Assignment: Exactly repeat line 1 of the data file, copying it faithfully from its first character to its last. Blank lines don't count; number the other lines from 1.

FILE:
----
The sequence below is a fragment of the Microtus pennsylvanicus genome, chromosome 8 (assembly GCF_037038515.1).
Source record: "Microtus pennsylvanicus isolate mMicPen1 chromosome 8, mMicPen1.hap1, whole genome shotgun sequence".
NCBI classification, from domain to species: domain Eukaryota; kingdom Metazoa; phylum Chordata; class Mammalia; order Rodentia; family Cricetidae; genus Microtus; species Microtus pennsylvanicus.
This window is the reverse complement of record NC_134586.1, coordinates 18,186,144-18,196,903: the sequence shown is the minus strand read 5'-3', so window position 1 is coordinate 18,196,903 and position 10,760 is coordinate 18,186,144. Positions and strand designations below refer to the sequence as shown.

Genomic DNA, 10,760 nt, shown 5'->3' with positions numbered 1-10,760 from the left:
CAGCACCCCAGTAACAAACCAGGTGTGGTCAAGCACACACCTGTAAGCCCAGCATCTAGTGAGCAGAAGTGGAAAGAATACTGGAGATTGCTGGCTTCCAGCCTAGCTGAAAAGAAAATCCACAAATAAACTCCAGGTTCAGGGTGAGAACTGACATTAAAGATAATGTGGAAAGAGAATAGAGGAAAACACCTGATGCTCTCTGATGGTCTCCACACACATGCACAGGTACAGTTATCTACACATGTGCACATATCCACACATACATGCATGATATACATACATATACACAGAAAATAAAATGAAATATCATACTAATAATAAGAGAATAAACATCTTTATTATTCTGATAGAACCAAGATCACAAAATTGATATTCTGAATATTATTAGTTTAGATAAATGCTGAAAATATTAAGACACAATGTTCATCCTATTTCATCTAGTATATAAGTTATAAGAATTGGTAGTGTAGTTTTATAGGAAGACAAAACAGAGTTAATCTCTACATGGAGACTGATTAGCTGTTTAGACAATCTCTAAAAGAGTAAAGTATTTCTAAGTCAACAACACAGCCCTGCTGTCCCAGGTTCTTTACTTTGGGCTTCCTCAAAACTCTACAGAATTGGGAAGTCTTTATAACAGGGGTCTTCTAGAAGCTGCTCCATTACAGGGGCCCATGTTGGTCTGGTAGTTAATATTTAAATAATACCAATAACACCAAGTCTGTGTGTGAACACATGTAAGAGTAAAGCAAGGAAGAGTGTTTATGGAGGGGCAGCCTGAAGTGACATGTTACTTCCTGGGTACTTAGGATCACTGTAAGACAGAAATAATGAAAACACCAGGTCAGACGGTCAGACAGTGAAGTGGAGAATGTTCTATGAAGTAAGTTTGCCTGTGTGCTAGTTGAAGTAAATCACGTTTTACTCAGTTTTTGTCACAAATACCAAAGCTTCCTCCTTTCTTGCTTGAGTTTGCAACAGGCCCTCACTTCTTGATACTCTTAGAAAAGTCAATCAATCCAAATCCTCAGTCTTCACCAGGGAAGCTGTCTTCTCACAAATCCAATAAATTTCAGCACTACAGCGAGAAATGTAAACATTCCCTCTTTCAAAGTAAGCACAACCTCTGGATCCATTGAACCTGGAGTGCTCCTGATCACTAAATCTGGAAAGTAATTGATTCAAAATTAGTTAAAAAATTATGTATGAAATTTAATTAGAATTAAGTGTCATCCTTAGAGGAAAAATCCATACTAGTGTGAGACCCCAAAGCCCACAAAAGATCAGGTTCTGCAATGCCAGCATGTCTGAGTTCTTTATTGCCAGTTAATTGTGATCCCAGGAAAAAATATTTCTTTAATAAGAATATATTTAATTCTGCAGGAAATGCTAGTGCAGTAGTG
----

The sequence below is a fragment of the Microtus pennsylvanicus genome, chromosome 8 (assembly GCF_037038515.1).